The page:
"If Martin Luther King had come along and said 'I have a nightmare' people would not have followed him," Miliband said, quoting someone he met at the Guardian's recent Manchester climate change summit. "You have to persuade people that, yes, there are costs of not acting but also there is a vision of society at the end of this: more secure, more prosperous, fairer better quality of life. All those things are crucial to persuade people to take the leap.

Okay, either Miliband is stealing my words (see New thinking in the city?, below), or this phrase now is part of the New Labour communication strategies…There was probably a memo.. While I do agree with the general sentiment, I am slightly miffed with the fact that it is being used in an article in which Miliband explains why they will not tax aviation. I also feel that perhaps I have been cleverly and unconciously tricked into spouting the party line! I don’t feel any raybeams controlling me… maybe the Labour Party are employing a form of subtle hypnosis…?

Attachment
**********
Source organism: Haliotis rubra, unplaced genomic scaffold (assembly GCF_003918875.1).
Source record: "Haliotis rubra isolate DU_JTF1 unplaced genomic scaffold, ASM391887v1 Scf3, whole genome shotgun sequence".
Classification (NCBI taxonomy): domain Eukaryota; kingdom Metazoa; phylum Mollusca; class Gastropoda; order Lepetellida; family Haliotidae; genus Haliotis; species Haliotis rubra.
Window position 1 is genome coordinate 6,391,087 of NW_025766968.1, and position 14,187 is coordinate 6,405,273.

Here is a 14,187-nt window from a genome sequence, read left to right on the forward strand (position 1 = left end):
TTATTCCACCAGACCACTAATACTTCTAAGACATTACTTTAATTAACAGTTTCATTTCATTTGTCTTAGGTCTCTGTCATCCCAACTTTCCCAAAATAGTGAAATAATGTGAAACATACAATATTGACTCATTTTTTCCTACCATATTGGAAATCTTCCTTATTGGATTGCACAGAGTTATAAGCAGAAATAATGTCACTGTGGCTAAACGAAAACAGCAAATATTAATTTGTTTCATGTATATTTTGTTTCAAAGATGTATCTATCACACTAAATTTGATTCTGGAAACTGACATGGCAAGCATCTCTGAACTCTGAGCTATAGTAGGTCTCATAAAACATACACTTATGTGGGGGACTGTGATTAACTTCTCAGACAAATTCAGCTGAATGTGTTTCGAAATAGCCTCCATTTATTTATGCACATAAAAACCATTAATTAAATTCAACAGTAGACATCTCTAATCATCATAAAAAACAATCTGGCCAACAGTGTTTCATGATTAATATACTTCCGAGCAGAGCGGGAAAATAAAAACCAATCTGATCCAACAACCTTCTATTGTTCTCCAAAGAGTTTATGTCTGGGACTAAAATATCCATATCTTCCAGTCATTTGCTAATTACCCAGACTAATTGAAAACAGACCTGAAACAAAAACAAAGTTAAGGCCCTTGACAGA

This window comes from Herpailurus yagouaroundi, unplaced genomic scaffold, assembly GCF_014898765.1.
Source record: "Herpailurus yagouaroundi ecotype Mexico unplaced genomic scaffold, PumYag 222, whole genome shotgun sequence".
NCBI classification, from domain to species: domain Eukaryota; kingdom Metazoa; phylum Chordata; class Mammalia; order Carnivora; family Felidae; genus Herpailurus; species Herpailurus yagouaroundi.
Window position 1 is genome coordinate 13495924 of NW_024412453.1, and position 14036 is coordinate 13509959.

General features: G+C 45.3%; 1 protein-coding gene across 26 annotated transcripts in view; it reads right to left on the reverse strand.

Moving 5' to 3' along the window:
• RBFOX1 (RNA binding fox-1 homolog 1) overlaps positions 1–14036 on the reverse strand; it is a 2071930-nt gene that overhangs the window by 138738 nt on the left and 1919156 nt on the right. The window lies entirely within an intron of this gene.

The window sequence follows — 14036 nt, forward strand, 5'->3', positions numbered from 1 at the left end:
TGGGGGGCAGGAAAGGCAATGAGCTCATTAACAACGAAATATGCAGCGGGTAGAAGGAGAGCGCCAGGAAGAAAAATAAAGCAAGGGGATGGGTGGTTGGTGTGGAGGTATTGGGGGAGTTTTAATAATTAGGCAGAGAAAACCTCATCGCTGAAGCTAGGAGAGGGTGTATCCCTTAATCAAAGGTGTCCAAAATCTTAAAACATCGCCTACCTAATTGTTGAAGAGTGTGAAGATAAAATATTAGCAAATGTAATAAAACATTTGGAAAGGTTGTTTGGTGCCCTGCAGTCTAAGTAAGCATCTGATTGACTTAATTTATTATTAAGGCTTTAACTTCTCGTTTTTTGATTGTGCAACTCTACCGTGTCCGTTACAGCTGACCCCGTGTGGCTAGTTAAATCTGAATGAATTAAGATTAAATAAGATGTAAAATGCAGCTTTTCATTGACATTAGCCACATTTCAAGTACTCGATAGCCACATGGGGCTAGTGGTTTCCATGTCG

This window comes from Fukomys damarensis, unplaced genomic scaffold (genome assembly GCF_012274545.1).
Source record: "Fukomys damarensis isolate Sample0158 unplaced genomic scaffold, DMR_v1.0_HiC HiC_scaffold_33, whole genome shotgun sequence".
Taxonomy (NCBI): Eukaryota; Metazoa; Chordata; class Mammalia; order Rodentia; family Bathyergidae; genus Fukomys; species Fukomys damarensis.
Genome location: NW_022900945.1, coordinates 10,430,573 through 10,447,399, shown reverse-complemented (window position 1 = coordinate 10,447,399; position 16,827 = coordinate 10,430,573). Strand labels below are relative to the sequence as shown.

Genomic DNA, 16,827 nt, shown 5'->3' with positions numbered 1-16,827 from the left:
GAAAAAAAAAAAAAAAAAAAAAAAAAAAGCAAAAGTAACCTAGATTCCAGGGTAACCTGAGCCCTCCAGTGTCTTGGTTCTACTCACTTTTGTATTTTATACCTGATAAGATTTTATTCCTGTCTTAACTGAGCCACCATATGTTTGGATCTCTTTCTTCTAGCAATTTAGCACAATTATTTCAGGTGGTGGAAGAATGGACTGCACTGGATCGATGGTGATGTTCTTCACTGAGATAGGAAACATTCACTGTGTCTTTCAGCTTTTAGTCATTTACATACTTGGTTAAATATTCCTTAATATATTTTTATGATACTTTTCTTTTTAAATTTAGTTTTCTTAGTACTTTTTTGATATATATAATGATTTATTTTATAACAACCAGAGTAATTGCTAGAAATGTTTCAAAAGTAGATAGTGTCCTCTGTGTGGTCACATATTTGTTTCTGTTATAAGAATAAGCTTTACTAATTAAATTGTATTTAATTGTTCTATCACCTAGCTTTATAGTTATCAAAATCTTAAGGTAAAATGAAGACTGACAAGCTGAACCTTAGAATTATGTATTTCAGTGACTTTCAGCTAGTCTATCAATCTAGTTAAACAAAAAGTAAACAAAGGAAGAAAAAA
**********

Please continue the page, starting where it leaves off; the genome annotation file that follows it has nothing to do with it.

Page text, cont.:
Monday, 13 July 2009

Feeling fly? - Not in Camden

An entry on Craig Murray's blog got me thinking today.. it seems that his posters in the Norwich by-election have been taken down under anti-fly posting regulation. Leaving aside the main issue that only his were taken down amongst all the candidates it got me thinking once again about fly-posting. I encountered this issue about four or five months ago when trying to put up posters for an environmental protest. Living in Camden I kind of assumed that there were posters everywhere - it's that kind of place. But I was wrong. As I wandered the streets I realised that there weren't just few posters, there were none. A quick check on the council website told me it was illegal, and that they would be removed within 24 hrs.. (astonishing efficiency for Camden)..